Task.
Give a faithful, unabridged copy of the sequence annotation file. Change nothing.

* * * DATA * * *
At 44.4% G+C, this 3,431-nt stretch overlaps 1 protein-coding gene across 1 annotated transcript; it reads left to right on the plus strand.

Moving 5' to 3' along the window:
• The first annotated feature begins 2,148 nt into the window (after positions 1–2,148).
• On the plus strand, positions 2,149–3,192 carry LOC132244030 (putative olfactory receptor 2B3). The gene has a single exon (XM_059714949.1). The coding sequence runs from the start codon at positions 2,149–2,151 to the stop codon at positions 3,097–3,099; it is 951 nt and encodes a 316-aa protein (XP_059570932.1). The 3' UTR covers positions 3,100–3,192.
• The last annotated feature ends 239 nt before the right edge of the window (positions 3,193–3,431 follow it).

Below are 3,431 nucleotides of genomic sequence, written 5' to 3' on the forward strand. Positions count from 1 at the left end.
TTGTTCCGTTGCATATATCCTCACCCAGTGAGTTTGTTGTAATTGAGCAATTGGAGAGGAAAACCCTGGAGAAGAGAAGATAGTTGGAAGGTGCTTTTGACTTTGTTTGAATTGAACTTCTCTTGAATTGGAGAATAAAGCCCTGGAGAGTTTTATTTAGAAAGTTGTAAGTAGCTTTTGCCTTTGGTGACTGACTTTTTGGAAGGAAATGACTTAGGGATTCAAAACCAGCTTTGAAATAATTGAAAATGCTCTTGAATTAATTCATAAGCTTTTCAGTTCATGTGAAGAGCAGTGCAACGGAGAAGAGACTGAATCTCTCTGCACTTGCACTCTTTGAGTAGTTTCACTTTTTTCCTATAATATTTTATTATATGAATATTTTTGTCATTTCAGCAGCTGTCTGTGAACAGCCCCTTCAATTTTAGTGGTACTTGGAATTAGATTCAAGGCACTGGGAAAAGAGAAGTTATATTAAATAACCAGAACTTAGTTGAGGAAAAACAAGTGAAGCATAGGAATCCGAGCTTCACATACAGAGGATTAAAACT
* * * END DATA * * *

At 44.4% G+C, this 3,431-nt stretch overlaps 1 protein-coding gene across 1 annotated transcript; it reads left to right on the plus strand.

Moving 5' to 3' along the window:
• The first annotated feature begins 2,148 nt into the window (after positions 1–2,148).
• On the plus strand, positions 2,149–3,192 carry LOC132244030 (putative olfactory receptor 2B3). The gene has a single exon (XM_059714949.1). The coding sequence runs from the start codon at positions 2,149–2,151 to the stop codon at positions 3,097–3,099; it is 951 nt and encodes a 316-aa protein (XP_059570932.1). The 3' UTR covers positions 3,100–3,192.
• The last annotated feature ends 239 nt before the right edge of the window (positions 3,193–3,431 follow it).

Below are 3,431 nucleotides of genomic sequence, written 5' to 3' on the forward strand. Positions count from 1 at the left end.
TTGTTCCGTTGCATATATCCTCACCCAGTGAGTTTGTTGTAATTGAGCAATTGGAGAGGAAAACCCTGGAGAAGAGAAGATAGTTGGAAGGTGCTTTTGACTTTGTTTGAATTGAACTTCTCTTGAATTGGAGAATAAAGCCCTGGAGAGTTTTATTTAGAAAGTTGTAAGTAGCTTTTGCCTTTGGTGACTGACTTTTTGGAAGGAAATGACTTAGGGATTCAAAACCAGCTTTGAAATAATTGAAAATGCTCTTGAATTAATTCATAAGCTTTTCAGTTCATGTGAAGAGCAGTGCAACGGAGAAGAGACTGAATCTCTCTGCACTTGCACTCTTTGAGTAGTTTCACTTTTTTCCTATAATATTTTATTATATGAATATTTTTGTCATTTCAGCAGCTGTCTGTGAACAGCCCCTTCAATTTTAGTGGTACTTGGAATTAGATTCAAGGCACTGGGAAAAGAGAAGTTATATTAAATAACCAGAACTTAGTTGAGGAAAAACAAGTGAAGCATAGGAATCCGAGCTTCACATACAGAGGATTAAAACT